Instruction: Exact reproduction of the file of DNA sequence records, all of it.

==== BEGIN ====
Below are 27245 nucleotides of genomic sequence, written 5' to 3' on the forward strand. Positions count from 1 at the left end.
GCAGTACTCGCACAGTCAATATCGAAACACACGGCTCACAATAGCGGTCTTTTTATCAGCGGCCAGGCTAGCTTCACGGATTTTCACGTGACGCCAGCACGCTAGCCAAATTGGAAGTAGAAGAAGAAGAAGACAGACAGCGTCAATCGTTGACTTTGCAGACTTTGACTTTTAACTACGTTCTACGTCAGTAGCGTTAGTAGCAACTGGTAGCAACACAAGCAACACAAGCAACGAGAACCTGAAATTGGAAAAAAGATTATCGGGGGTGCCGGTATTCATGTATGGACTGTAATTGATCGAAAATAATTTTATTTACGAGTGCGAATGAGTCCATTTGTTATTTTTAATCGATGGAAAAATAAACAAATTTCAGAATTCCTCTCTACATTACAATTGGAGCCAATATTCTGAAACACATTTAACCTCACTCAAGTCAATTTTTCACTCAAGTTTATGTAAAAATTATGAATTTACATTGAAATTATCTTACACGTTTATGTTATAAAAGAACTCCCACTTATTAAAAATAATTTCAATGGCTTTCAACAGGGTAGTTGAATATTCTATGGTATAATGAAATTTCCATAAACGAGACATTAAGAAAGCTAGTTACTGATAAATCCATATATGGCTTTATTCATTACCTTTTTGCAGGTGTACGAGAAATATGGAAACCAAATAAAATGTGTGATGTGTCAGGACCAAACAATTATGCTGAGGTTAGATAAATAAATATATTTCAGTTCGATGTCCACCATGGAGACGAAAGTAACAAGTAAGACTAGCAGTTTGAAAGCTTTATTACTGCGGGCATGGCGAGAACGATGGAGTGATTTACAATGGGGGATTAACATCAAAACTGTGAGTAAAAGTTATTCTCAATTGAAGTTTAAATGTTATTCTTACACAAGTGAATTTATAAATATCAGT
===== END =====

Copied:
Below are 27245 nucleotides of genomic sequence, written 5' to 3' on the forward strand. Positions count from 1 at the left end.
GCAGTACTCGCACAGTCAATATCGAAACACACGGCTCACAATAGCGGTCTTTTTATCAGCGGCCAGGCTAGCTTCACGGATTTTCACGTGACGCCAGCACGCTAGCCAAATTGGAAGTAGAAGAAGAAGAAGACAGACAGCGTCAATCGTTGACTTTGCAGACTTTGACTTTTAACTACGTTCTACGTCAGTAGCGTTAGTAGCAACTGGTAGCAACACAAGCAACACAAGCAACGAGAACCTGAAATTGGAAAAAAGATTATCGGGGGTGCCGGTATTCATGTATGGACTGTAATTGATCGAAAATAATTTTATTTACGAGTGCGAATGAGTCCATTTGTTATTTTTAATCGATGGAAAAATAAACAAATTTCAGAATTCCTCTCTACATTACAATTGGAGCCAATATTCTGAAACACATTTAACCTCACTCAAGTCAATTTTTCACTCAAGTTTATGTAAAAATTATGAATTTACATTGAAATTATCTTACACGTTTATGTTATAAAAGAACTCCCACTTATTAAAAATAATTTCAATGGCTTTCAACAGGGTAGTTGAATATTCTATGGTATAATGAAATTTCCATAAACGAGACATTAAGAAAGCTAGTTACTGATAAATCCATATATGGCTTTATTCATTACCTTTTTGCAGGTGTACGAGAAATATGGAAACCAAATAAAATGTGTGATGTGTCAGGACCAAACAATTATGCTGAGGTTAGATAAATAAATATATTTCAGTTCGATGTCCACCATGGAGACGAAAGTAACAAGTAAGACTAGCAGTTTGAAAGCTTTATTACTGCGGGCATGGCGAGAACGATGGAGTGATTTACAATGGGGGATTAACATCAAAACTGTGAGTAAAAGTTATTCTCAATTGAAGTTTAAATGTTATTCTTACACAAGTGAATTTATAAATATCAGT